m.

Cameron Mitchell, founder and CEO of Cameron Mitchell Restaurants, recently released a book about his “dish room to boardroom story” and the culture he has built at his restaurant company.

Among his advice is an associate-first hospitality philosophy, which advocates that taking good care of his people by prioritizing a healthy work life balance will ultimately lead to a healthy bottom line.

WE ARE THE WORLD: Multi-cultural cuisine mashups are taking new form as Americans assimilate and adopt tastes and flavors from immigrant communities and also as chefs pay tribute to their mixed race upbringings.

The idea of “authentic cuisine” has lost its traditional meaning, as these industry leaders are true to themselves and the experiences that guide them.

Kemuri Tatsu-ya (Austin) Japanese and Texas Barbecue

Blood Bros.

BBQ (Houston) Texas Barbecue with Chinese and Vietnamese influences

The Wolf’s Tailor (Denver) menu from “Italian kitchens Asian night markets”

Marlow Sons (Brooklyn) After 15 years in business, this Brooklyn standby has recently transitioned into serving “Japanese American farm food” inspired by the chef’s Japanese grandmother

RAMATO’S ALL THE RAGE. Ramato wines, historically from Friuli in northern Italy, provide an easy entry to trendy all-natural orange wines, thanks in part to the mass appeal of pinot grigio.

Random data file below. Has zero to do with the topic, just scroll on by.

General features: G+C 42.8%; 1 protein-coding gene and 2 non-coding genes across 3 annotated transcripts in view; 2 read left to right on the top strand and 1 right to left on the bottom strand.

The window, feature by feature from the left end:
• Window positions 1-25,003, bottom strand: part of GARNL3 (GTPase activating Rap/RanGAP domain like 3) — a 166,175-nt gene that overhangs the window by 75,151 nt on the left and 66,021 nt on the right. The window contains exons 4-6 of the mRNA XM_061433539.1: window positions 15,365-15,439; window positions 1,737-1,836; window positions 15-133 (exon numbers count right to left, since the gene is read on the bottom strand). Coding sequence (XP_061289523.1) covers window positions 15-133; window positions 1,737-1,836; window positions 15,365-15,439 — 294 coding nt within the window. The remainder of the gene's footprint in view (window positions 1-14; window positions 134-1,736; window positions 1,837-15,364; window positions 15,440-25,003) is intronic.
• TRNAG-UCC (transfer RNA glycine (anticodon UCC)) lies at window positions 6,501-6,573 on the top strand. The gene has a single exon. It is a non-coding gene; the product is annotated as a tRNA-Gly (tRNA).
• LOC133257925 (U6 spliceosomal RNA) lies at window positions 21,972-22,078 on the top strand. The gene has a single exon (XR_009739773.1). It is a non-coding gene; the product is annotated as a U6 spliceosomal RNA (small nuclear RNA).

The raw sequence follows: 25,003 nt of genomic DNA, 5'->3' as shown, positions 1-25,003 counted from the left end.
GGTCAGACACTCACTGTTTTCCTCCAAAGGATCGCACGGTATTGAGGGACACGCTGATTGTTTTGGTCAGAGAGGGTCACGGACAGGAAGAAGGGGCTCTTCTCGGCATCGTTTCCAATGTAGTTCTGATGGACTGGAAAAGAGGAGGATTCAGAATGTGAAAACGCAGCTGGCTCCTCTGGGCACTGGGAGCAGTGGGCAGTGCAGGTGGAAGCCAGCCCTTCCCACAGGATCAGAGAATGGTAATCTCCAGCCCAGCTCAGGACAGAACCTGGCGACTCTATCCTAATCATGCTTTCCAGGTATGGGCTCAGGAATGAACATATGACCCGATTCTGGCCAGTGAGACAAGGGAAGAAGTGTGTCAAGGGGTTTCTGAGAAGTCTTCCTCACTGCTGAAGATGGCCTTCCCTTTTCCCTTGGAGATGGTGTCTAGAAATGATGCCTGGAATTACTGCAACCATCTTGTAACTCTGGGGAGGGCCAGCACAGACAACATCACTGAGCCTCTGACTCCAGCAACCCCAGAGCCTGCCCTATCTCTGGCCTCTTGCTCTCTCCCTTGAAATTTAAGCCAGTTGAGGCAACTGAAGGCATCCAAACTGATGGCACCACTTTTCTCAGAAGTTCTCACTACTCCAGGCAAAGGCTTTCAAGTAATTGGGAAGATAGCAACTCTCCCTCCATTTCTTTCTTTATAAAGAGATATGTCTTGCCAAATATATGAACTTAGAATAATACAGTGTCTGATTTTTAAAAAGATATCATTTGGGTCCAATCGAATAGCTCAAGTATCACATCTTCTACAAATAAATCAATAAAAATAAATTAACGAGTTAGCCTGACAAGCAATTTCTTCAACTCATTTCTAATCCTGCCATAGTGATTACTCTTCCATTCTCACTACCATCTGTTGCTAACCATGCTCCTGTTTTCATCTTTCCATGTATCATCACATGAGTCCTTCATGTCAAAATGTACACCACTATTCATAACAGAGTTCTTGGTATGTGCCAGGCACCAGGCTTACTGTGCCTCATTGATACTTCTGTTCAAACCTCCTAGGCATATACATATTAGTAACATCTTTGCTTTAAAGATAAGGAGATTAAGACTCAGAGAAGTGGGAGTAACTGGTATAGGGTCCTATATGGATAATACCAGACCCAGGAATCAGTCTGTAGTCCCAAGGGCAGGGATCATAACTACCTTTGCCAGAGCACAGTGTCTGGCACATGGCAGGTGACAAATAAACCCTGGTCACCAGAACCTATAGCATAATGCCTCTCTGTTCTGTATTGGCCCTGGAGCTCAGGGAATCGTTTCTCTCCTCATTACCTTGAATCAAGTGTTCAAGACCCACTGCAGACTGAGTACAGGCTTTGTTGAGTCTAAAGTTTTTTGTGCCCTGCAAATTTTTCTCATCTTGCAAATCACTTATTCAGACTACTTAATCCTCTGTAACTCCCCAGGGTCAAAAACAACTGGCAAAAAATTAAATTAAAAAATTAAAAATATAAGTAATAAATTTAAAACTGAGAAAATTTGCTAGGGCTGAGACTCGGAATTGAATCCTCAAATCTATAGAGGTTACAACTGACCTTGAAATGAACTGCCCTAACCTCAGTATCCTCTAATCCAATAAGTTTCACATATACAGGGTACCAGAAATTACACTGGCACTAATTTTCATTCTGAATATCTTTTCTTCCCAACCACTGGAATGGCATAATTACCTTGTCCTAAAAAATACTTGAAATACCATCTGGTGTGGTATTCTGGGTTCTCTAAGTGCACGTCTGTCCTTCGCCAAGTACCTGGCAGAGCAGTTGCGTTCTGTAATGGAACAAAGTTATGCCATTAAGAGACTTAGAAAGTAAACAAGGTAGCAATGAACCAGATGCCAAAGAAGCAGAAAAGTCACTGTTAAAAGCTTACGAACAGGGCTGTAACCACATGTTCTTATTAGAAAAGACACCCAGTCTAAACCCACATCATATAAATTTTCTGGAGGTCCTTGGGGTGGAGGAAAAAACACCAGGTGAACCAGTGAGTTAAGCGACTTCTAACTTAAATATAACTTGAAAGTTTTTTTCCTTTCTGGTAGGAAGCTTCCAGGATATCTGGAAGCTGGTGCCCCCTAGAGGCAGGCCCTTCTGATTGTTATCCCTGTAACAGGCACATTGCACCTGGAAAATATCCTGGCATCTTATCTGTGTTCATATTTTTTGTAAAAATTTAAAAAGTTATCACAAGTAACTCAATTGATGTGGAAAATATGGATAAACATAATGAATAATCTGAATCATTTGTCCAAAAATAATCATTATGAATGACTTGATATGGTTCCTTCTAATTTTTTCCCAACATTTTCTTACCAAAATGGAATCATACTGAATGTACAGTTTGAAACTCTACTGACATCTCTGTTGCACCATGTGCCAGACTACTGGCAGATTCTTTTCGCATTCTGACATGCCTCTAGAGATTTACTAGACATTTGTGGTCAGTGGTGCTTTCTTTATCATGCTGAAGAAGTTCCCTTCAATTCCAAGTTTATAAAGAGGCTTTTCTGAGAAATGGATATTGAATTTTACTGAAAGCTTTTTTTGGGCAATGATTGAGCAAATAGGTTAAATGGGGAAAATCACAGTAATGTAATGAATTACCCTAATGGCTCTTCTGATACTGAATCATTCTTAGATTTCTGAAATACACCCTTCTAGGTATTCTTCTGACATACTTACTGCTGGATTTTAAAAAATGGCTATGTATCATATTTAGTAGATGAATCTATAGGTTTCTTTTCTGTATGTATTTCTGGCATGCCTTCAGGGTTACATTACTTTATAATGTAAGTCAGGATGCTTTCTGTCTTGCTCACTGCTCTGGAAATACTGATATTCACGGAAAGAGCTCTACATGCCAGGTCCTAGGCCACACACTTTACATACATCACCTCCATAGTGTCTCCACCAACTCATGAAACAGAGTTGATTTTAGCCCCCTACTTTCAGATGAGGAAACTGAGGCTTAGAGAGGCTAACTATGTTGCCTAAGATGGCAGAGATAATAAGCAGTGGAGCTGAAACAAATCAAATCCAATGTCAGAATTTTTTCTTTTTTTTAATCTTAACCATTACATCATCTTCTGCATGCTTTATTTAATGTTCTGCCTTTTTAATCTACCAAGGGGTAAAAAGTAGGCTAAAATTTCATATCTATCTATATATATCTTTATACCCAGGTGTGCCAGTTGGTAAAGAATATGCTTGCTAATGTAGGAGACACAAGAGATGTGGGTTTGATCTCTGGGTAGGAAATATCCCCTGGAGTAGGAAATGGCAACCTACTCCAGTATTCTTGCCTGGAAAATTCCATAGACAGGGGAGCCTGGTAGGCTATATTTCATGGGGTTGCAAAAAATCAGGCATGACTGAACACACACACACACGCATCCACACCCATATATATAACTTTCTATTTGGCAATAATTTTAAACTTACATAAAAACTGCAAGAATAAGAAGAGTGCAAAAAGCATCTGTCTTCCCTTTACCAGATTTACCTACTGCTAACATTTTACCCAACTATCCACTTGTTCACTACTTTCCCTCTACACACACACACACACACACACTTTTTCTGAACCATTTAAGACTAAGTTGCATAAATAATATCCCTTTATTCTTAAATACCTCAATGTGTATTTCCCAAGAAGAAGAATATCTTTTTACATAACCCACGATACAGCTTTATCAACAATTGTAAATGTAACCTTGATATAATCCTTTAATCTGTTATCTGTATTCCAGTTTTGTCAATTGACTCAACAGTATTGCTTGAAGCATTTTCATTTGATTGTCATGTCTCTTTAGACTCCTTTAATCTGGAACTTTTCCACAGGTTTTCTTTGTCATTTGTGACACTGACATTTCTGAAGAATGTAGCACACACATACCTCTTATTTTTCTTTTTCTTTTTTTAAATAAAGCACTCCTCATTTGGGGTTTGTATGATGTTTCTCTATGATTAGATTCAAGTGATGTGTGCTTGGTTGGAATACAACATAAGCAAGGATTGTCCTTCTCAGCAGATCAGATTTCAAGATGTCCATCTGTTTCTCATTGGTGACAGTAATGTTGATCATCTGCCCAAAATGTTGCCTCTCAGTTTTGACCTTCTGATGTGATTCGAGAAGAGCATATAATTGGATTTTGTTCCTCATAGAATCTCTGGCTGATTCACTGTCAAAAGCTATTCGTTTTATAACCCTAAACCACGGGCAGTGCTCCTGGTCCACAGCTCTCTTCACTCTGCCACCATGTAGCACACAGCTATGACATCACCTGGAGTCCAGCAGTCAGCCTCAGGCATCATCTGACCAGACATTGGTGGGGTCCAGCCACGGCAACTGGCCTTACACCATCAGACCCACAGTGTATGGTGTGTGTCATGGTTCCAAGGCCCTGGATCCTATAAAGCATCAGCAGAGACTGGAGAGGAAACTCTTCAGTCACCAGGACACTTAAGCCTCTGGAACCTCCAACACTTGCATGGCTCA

Taking the name from the Italian word for copper, which accurately describes their color, ramato wines (made like red or rose) get their color from the natural pinkish-gray color of the grapes’ skin. This process lends more flavor and structure than their modern pinot grigio counterparts – but without the same intensity or occasional funk of their orange cousins.

Spork (Pittsburgh) features a Pinot Grigio “Ramato” from Friuli, Italy

Perbacco and barbacco (San Francisco) carry ramato wines

VIRTUAL REALITY: RESTAURANTS BREAK OUT OF THEIR FOUR WALLS. Delivery spending is growing two-three times faster than on-premises restaurant sales and expected to outperform on-site sales next year.

The implication? Ghost kitchens, virtual restaurants and cloud kitchens are moving into the spotlight. With this comes the need to really optimize for delivery through design and menu engineering on the one hand, and to differentiate the restaurant experience to draw people in, on the other.

Souvla SoMa (San Francisco): The popular Greek fast-casual restaurant opened their fifth location and first virtual restaurant in San Francisco’s SoMa neighborhood.

Zuul (NYC) is “a place for ghost kitchens to call home.

” The 5,000-square-foot space features nine separate kitchens and exclusively houses ghost restaurants including Junzi and Sweetgreen.